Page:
Such springs, and air springs in particular, and shock absorbers for this application, have required maintenance and been prone to failure as the suspension loads, both in compression and in tension, can be significant. In particular, in many cab suspensions, the cab is hinged to the frame with two bushings in the front, one near each front corner. One or more of the air spring/shock units mount the rear of the cab to the chassis. These units have usually been provided either one in the middle or on a side, or one on each side of the rear of the cab. Such suspensions, particularly the three-point suspensions, can encounter a problem due to twist loading. This happens, for example, when the truck backs up to engage its fifth wheel trailer hitch with a semi-trailer. In such situations a large shock load can be applied that tends to twist the cab about a longitudinal axis. In the absence of anything firmly affixing one side of the cab, the cab rotates around its front axis and hits the suspension. This can place a significant load on the air springs and shocks, both in compression and in tension loading, when the suspension rebounds.

In addition, the springs and shocks used previously required other structure around them to counter the acceleration and deceleration forces (fore and aft) that the vehicle cab is subjected to and to control lateral movement for pitch and roll movements of the cab when cornering.

SUMMARY OF THE INVENTION

The invention provides a vehicle cab suspension unit that supports the rear of a vehicle cab that is hinged at the front to a chassis of the vehicle to pivot relative to the chassis about an axis that is perpendicular to the direction of forward straight vehicle travel (the longitudinal axis of the vehicle). The suspension unit includes an elastomer and metal laminate in which metal layers are interleaved with elastomer layers, the elastomer layers being fixed to the metal layers at interfaces between the elastomer and metal layers such that sheer forces can be transmitted generally parallel to the layers from one layer to the next. The laminate is oriented between the chassis and the cab with the layers subjected to sheer forces when the cab pivots about the axis relative to the chassis.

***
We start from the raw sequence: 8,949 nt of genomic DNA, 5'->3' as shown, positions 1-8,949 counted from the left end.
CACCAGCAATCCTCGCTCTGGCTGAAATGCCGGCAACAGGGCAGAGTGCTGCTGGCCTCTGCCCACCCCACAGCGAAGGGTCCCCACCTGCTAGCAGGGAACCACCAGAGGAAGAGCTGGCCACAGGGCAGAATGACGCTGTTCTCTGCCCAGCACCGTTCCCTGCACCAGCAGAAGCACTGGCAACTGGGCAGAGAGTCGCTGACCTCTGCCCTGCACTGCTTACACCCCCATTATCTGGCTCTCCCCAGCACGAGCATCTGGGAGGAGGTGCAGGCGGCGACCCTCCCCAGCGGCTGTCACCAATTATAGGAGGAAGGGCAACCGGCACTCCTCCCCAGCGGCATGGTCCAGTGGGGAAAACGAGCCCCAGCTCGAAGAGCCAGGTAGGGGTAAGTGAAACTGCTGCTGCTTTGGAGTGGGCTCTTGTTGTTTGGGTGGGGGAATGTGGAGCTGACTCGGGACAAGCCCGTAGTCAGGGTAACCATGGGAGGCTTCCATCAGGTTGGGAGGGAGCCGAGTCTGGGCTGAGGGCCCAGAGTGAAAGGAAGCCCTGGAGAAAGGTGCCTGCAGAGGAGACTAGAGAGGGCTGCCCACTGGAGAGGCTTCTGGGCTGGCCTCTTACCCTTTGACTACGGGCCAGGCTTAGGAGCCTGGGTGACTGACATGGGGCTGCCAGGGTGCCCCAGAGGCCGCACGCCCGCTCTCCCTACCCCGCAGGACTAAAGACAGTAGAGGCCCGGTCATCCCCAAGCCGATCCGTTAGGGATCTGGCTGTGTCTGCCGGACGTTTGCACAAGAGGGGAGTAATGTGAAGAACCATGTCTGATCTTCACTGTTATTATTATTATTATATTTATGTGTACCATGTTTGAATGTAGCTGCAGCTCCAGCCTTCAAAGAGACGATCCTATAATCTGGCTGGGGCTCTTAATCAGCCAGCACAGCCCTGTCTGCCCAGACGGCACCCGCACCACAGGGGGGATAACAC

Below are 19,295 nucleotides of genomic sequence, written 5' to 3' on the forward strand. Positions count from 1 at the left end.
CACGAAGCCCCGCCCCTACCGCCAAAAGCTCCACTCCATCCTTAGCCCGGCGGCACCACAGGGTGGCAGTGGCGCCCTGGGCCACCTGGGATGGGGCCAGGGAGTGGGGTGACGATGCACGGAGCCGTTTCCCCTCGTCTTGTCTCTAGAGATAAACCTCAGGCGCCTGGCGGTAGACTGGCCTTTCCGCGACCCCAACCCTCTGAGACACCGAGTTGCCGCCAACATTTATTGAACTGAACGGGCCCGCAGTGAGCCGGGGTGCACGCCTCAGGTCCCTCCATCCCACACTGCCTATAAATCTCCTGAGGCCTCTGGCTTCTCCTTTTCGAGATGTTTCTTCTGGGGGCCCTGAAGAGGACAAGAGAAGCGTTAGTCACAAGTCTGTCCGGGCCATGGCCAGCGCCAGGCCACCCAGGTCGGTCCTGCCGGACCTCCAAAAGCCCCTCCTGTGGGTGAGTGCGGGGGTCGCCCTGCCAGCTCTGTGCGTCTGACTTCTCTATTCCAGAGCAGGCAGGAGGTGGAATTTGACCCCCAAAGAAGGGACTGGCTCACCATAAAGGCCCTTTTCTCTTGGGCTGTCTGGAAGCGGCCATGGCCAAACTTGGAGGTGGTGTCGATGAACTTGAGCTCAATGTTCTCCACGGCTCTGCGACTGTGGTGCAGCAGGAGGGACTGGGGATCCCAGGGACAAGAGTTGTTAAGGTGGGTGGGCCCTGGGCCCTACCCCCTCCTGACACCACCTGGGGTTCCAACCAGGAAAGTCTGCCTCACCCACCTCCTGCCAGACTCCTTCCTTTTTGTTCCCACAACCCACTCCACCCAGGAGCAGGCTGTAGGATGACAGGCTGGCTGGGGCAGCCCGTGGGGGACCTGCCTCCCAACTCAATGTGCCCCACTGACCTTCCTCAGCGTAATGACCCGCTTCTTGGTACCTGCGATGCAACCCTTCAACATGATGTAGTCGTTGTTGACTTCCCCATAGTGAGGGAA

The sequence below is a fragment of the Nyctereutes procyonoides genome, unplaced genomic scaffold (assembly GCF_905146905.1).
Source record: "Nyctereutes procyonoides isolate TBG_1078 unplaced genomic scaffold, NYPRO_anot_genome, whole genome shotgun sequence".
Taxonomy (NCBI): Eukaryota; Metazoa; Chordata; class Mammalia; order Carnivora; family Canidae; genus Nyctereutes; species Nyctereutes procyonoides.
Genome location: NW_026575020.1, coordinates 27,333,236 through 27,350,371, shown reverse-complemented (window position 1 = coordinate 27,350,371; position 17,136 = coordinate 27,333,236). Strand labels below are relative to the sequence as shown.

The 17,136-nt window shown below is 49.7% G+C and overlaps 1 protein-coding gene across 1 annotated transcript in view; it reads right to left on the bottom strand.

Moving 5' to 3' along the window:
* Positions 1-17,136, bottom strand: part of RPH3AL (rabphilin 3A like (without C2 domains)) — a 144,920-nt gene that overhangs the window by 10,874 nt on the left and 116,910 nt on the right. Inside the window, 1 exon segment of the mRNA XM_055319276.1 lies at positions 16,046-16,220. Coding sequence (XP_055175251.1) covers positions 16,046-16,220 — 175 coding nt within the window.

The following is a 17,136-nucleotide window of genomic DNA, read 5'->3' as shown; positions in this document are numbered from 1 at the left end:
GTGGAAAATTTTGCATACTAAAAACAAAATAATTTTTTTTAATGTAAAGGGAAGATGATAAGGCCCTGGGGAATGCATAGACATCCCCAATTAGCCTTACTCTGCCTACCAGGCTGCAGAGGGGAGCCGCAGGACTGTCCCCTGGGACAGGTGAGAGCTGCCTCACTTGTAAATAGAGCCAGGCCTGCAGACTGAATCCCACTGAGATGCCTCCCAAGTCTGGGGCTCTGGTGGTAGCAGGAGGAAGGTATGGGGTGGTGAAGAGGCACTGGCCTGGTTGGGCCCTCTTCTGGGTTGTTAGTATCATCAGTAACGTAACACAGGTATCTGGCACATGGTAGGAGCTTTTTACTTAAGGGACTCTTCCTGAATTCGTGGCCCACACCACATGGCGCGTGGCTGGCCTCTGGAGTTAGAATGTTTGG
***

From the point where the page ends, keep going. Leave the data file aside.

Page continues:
Although the layers need not be oriented in vertical planes, in the disclosed embodiment they are. Were it desired to change the stiffness of the suspension unit or its natural frequency, the unit could be oriented so that the layers were in planes at an angle to vertical. The load carrying capacity of the suspension unit would also be increased by so increasing the angle to vertical.

Also, when the layers are oriented in vertical planes, the layers are subjected to compression from end to end (in the thickness direction of the layers) when the vehicle is stopped due to deceleration forces on the cab, and tension when the vehicle accelerates due to acceleration forces on the cab, which is desirable. The unit can also be arranged so that the layers are subjected to tension upon deceleration or compression upon acceleration, although since deceleration forces tend to be greater than acceleration forces, the former is preferable. The stiffness of the unit in compression and tension along the direction of the thickness of the layers is greater than the stiffness in sheer and therefore the unit is well adapted to counter the acceleration and deceleration forces of the vehicle. In addition, the characteristics of the unit in reaction to acceleration and deceleration forces can be adjusted by changing the angle of the layers to vertical, as described above, reducing its stiffness to acceleration and deceleration forces by increasing the angle between the planes of the layers and a vertical plane.